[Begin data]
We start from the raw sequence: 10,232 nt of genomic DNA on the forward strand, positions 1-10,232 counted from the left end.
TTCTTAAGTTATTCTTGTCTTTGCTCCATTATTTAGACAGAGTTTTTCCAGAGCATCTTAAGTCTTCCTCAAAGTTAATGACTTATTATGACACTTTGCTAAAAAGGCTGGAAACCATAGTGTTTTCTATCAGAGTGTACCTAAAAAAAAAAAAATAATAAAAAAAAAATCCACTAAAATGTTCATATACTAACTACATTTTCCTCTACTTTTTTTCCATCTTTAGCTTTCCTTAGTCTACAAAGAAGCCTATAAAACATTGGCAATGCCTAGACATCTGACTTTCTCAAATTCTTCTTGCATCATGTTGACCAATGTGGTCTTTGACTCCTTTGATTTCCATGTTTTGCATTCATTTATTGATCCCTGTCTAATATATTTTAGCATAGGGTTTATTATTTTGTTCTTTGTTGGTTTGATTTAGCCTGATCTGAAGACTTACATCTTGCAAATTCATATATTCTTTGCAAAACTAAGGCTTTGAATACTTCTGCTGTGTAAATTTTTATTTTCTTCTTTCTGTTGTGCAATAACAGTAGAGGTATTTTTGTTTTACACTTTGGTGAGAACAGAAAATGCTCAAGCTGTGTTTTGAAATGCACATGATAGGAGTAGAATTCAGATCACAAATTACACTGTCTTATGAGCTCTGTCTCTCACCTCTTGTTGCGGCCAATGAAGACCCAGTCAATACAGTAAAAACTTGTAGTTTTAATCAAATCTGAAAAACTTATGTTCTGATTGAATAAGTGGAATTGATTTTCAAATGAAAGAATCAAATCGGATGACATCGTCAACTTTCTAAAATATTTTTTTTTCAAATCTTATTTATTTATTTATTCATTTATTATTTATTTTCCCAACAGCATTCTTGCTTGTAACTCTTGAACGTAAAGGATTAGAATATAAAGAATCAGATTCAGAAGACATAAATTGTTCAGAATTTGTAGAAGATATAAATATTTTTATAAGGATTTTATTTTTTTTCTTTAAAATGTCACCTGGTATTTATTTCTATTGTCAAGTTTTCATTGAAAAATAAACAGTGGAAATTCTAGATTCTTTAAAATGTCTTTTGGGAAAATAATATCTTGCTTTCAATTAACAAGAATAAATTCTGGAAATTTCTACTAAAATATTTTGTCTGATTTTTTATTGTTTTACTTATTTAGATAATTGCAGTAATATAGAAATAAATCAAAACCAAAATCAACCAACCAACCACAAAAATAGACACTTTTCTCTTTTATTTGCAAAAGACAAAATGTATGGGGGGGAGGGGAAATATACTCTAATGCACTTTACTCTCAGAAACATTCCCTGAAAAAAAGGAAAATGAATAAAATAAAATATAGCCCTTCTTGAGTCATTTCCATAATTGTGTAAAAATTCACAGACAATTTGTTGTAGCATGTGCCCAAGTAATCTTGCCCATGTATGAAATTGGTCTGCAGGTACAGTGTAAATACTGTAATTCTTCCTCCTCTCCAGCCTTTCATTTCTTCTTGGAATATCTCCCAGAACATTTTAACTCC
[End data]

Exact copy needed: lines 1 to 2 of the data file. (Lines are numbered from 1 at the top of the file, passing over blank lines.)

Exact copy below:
We start from the raw sequence: 10,232 nt of genomic DNA on the forward strand, positions 1-10,232 counted from the left end.
TTCTTAAGTTATTCTTGTCTTTGCTCCATTATTTAGACAGAGTTTTTCCAGAGCATCTTAAGTCTTCCTCAAAGTTAATGACTTATTATGACACTTTGCTAAAAAGGCTGGAAACCATAGTGTTTTCTATCAGAGTGTACCTAAAAAAAAAAAAATAATAAAAAAAAAATCCACTAAAATGTTCATATACTAACTACATTTTCCTCTACTTTTTTTCCATCTTTAGCTTTCCTTAGTCTACAAAGAAGCCTATAAAACATTGGCAATGCCTAGACATCTGACTTTCTCAAATTCTTCTTGCATCATGTTGACCAATGTGGTCTTTGACTCCTTTGATTTCCATGTTTTGCATTCATTTATTGATCCCTGTCTAATATATTTTAGCATAGGGTTTATTATTTTGTTCTTTGTTGGTTTGATTTAGCCTGATCTGAAGACTTACATCTTGCAAATTCATATATTCTTTGCAAAACTAAGGCTTTGAATACTTCTGCTGTGTAAATTTTTATTTTCTTCTTTCTGTTGTGCAATAACAGTAGAGGTATTTTTGTTTTACACTTTGGTGAGAACAGAAAATGCTCAAGCTGTGTTTTGAAATGCACATGATAGGAGTAGAATTCAGATCACAAATTACACTGTCTTATGAGCTCTGTCTCTCACCTCTTGTTGCGGCCAATGAAGACCCAGTCAATACAGTAAAAACTTGTAGTTTTAATCAAATCTGAAAAACTTATGTTCTGATTGAATAAGTGGAATTGATTTTCAAATGAAAGAATCAAATCGGATGACATCGTCAACTTTCTAAAATATTTTTTTTTCAAATCTTATTTATTTATTTATTCATTTATTATTTATTTTCCCAACAGCATTCTTGCTTGTAACTCTTGAACGTAAAGGATTAGAATATAAAGAATCAGATTCAGAAGACATAAATTGTTCAGAATTTGTAGAAGATATAAATATTTTTATAAGGATTTTATTTTTTTTCTTTAAAATGTCACCTGGTATTTATTTCTATTGTCAAGTTTTCATTGAAAAATAAACAGTGGAAATTCTAGATTCTTTAAAATGTCTTTTGGGAAAATAATATCTTGCTTTCAATTAACAAGAATAAATTCTGGAAATTTCTACTAAAATATTTTGTCTGATTTTTTATTGTTTTACTTATTTAGATAATTGCAGTAATATAGAAATAAATCAAAACCAAAATCAACCAACCAACCACAAAAATAGACACTTTTCTCTTTTATTTGCAAAAGACAAAATGTATGGGGGGGAGGGGAAATATACTCTAATGCACTTTACTCTCAGAAACATTCCCTGAAAAAAAGGAAAATGAATAAAATAAAATATAGCCCTTCTTGAGTCATTTCCATAATTGTGTAAAAATTCACAGACAATTTGTTGTAGCATGTGCCCAAGTAATCTTGCCCATGTATGAAATTGGTCTGCAGGTACAGTGTAAATACTGTAATTCTTCCTCCTCTCCAGCCTTTCATTTCTTCTTGGAATATCTCCCAGAACATTTTAACTCC